Automation

RPA vs test automation. Similarities and differences

Tuesday January 3, 2023
5 min read
Microsoft RPA
Robotic process automation and test automation. Two peas in a pod. Are they the same or not? If you have been using one or the other or have been hoping to adopt either RPA or test automation, you might want at some point to compare their efficiencies and wonder if using one tool for both is possible? Although both methodologies introduce automation to save costs, increase accuracy and remove the burden of mundane, repetitive tasks, it is handy to see how they are different. And what each automation does for your business. Microsoft RPA

What is robotic process automation (RPA)?

The future is here. Robotic process automation (RPA) is the way business processes can be done without (or with minimal) human intervention. RPA uses virtual robots (bots) and/ or artificial intelligence. To a great relief of software engineers, RPA does not require a person to write a code to communicate with a system via API for task automation. Instead, RPA creates a list of tasks or actions by watching a user perform them on an app’s interface. Then, RPA bots are able to repeat the entire process automatically. They use keyboard and mouse but no screen as they operate in a virtual environment. Robotic process automation can be used to complete almost any task that is predictable and repetitive. Those are very often things that clog up the business as usual (BAU) – invoicing, data validation, onboarding, registration processes, getting approvals, reporting, etc. A great benefit of RPA is that it can be used across all industries. Automation cases range from very simple operations to complex, global business operations (e.g. across different entities). The most common type of RPA task is data migration. RPA bots are capable of migrating data from A to B much more quickly (and accurately) than human users.
“Robotic process automation (RPA) is a productivity tool that allows a user to configure one or more scripts (which some vendors refer to as “bots”) to activate specific keystrokes in an automated fashion. The result is that the bots can be used to mimic or emulate selected tasks (transaction steps) within an overall business or IT process. These may include manipulating data, passing data to and from different applications, triggering responses, or executing transactions. RPA uses a combination of user interface interaction and descriptor technologies. The scripts can overlay on one or more software applications." /Gartner/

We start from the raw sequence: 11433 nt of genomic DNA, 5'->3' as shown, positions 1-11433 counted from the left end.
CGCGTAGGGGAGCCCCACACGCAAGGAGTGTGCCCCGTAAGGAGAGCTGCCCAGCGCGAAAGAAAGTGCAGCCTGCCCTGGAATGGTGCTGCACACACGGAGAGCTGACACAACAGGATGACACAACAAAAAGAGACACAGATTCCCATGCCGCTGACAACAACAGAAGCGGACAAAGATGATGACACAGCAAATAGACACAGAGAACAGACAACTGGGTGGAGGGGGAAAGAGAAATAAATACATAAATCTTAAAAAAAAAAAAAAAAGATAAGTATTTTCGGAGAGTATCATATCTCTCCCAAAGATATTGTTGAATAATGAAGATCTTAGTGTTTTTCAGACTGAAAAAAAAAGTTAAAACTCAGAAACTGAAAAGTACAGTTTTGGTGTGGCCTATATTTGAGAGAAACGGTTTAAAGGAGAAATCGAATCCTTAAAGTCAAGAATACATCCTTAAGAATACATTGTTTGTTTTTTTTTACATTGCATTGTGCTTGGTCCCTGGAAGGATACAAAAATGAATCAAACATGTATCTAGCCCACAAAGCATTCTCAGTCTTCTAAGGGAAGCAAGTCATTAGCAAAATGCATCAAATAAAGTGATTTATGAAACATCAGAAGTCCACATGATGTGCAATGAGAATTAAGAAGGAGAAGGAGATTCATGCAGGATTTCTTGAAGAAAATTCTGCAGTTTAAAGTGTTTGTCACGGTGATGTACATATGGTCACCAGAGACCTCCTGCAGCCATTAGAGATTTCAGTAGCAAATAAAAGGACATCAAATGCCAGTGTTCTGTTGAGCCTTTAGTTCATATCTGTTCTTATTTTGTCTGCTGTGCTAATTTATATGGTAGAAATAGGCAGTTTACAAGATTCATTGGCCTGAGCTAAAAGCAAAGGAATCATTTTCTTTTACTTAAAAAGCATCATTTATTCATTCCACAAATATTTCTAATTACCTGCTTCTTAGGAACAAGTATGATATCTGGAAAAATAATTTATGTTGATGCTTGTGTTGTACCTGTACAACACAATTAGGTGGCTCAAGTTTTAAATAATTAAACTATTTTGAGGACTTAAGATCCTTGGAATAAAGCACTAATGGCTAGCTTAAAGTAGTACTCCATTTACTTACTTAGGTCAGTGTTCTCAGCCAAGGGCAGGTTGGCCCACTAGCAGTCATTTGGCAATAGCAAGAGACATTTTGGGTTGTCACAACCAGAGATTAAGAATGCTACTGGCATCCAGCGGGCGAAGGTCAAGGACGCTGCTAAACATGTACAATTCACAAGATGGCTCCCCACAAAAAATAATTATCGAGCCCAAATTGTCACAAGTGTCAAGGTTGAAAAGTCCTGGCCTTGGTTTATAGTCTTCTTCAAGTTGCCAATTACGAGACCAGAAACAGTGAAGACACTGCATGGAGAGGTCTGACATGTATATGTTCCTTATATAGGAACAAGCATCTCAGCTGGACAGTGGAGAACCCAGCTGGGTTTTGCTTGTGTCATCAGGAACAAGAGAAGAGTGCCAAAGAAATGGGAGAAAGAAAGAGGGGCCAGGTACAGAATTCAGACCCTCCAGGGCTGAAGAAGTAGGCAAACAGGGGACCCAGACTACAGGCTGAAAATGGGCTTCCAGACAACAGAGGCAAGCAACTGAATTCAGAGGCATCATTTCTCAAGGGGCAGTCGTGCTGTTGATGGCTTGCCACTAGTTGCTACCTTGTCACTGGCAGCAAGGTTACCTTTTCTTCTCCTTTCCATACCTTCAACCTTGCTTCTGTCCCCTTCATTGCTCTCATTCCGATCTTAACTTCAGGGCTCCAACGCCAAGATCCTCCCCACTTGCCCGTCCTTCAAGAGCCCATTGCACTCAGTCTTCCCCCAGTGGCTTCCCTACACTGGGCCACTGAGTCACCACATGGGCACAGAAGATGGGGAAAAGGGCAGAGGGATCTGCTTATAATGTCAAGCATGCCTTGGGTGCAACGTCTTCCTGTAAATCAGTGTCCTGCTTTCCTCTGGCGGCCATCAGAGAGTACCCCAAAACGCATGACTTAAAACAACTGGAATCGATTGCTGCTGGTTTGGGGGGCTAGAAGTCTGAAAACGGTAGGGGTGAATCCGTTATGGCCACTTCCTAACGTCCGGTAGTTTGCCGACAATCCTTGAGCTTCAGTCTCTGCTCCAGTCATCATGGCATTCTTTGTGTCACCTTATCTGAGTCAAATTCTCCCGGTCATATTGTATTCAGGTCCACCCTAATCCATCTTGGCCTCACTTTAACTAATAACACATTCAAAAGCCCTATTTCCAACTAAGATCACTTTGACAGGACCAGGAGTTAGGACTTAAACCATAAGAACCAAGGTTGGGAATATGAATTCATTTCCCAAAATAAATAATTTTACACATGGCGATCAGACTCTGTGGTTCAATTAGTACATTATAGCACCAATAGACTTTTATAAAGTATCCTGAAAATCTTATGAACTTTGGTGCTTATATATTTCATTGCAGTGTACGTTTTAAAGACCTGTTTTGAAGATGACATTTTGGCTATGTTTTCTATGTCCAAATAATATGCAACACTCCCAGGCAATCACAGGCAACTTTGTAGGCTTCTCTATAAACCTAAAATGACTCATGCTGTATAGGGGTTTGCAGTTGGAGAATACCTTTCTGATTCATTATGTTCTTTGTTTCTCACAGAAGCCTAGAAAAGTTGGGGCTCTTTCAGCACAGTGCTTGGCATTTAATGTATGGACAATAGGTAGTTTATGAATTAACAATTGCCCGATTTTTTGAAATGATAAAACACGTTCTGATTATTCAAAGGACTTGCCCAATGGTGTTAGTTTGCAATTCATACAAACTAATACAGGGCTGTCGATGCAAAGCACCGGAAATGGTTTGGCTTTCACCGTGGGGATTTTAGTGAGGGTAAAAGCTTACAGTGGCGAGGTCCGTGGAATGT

What is test automation?

Test automation can be defined as the use of software to control the execution od the tests. In test automation, it is the software robots – rather than users – who perform repetitive tasks and imitate end-user interactions with the system under test. Test automation increases quality assurance through increasing range, depth, reliability and stability of testing. The aim of software testing is to check if software performs as intended and if the expected outcome matches the actual outcome of the performed test. Testing is a complex and time-consuming part of the product development cycle, and test cases tend to pile up when performed manually. Software testing checks if software performs as intended and if the actual outcome of the performed tests are the same as the expected outcome. As testing is complex and time-consuming, developers and testers lean on test automation to save time and also increase test coverage. Through automation of repetitive test cases, test teams can reduce manual efforts and eliminate any potential bottlenecks. This helps towards continuous development of a software product. For example, test automation of UI testing allows testes to test adequately and fix issues on different platforms – something that without automated testing frameworks would be impossible. Once tests are automated, they can be used repeatedly, and in different environments, too. Test automation is all about improving the testing processes and making the testing project more efficient and… shorter through better planning, execution and management of tests and test cases. Robotic process automation (RPA)